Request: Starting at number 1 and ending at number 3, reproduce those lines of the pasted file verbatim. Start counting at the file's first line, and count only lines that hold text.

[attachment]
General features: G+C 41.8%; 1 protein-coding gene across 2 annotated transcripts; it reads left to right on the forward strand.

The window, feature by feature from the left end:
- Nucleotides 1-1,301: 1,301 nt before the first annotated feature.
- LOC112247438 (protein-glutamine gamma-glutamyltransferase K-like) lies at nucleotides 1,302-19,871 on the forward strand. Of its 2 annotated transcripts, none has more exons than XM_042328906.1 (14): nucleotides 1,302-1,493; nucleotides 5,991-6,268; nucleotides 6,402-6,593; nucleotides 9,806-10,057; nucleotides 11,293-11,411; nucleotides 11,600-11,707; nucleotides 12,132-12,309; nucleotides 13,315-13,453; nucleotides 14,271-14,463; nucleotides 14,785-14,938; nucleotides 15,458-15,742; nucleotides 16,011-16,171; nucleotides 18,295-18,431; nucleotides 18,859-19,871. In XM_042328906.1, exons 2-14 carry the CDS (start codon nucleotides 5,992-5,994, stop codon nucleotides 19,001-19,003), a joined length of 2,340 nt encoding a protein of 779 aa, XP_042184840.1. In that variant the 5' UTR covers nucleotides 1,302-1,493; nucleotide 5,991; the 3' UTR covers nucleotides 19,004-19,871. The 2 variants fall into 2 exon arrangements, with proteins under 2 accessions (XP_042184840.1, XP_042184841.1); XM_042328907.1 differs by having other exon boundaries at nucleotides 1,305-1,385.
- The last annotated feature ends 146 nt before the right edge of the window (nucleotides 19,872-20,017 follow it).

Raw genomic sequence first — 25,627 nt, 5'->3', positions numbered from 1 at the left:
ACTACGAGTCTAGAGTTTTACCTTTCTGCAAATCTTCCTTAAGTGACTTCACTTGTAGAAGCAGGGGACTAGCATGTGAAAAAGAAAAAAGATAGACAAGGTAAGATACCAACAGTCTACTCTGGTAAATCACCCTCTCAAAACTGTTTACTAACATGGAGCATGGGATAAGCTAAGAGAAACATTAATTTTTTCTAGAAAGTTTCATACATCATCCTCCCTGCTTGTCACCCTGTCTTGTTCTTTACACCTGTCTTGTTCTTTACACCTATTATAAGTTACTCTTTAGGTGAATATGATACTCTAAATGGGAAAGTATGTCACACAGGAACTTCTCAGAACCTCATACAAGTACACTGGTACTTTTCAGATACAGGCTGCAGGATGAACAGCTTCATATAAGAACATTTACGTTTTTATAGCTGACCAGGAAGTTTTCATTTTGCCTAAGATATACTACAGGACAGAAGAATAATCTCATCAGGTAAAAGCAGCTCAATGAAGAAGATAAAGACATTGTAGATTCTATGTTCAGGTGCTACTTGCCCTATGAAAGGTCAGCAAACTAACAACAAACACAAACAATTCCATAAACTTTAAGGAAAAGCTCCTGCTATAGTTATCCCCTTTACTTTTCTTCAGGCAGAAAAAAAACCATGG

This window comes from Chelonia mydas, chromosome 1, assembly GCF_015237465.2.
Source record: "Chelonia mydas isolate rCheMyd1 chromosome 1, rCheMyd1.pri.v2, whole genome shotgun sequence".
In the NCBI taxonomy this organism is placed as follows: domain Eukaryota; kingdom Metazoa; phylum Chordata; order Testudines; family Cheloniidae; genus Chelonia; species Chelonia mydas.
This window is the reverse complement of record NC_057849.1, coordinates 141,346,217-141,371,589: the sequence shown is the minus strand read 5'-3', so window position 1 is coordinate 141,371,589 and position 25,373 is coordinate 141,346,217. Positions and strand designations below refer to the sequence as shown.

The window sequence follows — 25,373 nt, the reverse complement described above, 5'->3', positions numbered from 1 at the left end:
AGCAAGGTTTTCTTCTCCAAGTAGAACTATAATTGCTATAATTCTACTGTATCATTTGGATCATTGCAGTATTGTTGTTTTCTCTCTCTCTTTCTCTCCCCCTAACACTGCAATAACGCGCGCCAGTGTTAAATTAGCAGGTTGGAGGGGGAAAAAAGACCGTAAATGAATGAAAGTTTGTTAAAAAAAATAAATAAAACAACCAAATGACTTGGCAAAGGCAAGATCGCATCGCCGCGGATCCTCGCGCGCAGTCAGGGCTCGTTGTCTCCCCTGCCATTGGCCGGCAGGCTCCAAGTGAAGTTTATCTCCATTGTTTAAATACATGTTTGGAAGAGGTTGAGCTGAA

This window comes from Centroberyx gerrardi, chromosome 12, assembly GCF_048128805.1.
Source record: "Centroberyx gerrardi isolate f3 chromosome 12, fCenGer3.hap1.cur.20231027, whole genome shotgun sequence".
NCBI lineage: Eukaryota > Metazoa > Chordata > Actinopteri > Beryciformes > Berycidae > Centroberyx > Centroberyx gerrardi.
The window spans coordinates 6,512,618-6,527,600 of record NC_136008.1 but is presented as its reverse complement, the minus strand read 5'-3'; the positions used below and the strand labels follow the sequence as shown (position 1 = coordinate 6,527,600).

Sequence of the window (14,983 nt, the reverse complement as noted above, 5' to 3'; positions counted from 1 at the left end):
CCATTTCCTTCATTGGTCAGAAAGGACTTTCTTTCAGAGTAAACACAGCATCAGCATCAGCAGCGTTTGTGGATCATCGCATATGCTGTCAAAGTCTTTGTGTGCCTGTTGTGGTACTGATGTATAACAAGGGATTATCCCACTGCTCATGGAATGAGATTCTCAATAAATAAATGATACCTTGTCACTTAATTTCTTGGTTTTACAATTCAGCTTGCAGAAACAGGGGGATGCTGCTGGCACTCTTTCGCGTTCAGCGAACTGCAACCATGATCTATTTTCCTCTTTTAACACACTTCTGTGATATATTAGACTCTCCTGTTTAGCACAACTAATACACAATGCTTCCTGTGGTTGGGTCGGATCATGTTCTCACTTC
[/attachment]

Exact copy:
General features: G+C 41.8%; 1 protein-coding gene across 2 annotated transcripts; it reads left to right on the forward strand.

The window, feature by feature from the left end:
- Nucleotides 1-1,301: 1,301 nt before the first annotated feature.